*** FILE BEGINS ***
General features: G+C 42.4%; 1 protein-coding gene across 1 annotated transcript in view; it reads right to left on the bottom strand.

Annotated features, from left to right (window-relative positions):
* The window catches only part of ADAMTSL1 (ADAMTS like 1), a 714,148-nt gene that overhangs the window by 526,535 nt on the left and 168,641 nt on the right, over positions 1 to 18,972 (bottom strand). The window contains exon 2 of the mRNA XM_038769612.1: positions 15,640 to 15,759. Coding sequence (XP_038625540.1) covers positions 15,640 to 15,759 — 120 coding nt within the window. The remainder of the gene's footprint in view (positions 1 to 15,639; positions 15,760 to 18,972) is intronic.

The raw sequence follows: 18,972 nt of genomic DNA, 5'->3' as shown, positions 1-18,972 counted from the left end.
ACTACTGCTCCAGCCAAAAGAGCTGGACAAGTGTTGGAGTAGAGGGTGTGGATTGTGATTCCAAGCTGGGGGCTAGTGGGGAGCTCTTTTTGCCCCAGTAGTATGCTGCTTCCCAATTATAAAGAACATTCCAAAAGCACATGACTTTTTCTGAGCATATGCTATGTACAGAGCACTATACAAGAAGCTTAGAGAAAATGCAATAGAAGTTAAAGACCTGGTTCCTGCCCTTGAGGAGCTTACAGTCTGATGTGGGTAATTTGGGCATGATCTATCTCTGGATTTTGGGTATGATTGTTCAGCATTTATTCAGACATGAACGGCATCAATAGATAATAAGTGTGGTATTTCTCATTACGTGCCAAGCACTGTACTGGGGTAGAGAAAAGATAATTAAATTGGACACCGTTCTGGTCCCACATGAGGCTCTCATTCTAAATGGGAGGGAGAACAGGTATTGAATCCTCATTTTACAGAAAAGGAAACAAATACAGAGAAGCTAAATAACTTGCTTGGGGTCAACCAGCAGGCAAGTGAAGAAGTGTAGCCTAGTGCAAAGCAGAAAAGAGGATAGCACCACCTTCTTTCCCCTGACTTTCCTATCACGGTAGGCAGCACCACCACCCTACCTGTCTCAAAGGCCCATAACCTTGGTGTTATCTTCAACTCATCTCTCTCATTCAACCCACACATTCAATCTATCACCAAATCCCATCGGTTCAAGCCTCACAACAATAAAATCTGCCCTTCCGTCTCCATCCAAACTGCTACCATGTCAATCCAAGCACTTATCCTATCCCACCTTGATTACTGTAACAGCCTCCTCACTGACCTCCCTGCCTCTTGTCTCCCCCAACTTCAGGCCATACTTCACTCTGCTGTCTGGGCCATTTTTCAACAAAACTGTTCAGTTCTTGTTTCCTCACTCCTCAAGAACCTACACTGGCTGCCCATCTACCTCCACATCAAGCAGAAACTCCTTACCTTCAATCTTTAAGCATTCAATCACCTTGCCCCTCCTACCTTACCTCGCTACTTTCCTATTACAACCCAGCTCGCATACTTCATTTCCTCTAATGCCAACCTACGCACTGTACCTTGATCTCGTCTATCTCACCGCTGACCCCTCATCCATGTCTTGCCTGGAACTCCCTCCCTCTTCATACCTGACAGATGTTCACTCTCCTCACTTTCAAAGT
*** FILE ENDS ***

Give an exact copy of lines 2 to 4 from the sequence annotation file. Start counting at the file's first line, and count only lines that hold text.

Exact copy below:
Annotated features, from left to right (window-relative positions):
* The window catches only part of ADAMTSL1 (ADAMTS like 1), a 714,148-nt gene that overhangs the window by 526,535 nt on the left and 168,641 nt on the right, over positions 1 to 18,972 (bottom strand). The window contains exon 2 of the mRNA XM_038769612.1: positions 15,640 to 15,759. Coding sequence (XP_038625540.1) covers positions 15,640 to 15,759 — 120 coding nt within the window. The remainder of the gene's footprint in view (positions 1 to 15,639; positions 15,760 to 18,972) is intronic.

The raw sequence follows: 18,972 nt of genomic DNA, 5'->3' as shown, positions 1-18,972 counted from the left end.